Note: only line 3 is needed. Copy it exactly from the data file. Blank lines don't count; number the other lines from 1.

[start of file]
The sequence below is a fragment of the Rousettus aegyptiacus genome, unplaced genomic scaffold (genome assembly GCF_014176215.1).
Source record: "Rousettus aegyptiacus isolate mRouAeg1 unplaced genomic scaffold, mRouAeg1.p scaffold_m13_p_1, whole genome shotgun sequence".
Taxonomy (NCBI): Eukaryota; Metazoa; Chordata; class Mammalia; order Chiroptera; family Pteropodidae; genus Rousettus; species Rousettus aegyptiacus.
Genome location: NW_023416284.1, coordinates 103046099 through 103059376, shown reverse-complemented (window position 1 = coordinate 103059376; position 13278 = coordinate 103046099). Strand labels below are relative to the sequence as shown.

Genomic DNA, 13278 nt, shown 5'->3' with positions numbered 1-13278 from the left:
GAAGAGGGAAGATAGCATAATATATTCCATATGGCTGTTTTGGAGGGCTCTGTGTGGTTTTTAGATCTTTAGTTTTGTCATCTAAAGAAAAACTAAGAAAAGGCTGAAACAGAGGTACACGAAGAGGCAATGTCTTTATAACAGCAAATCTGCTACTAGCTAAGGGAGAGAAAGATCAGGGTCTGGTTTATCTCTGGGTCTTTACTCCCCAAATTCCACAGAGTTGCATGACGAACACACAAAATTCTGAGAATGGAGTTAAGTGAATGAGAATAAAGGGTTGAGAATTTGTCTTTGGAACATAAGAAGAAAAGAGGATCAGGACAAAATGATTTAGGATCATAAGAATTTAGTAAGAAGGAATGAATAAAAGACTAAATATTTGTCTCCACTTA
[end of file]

Taxonomy (NCBI): Eukaryota; Metazoa; Chordata; class Mammalia; order Chiroptera; family Pteropodidae; genus Rousettus; species Rousettus aegyptiacus.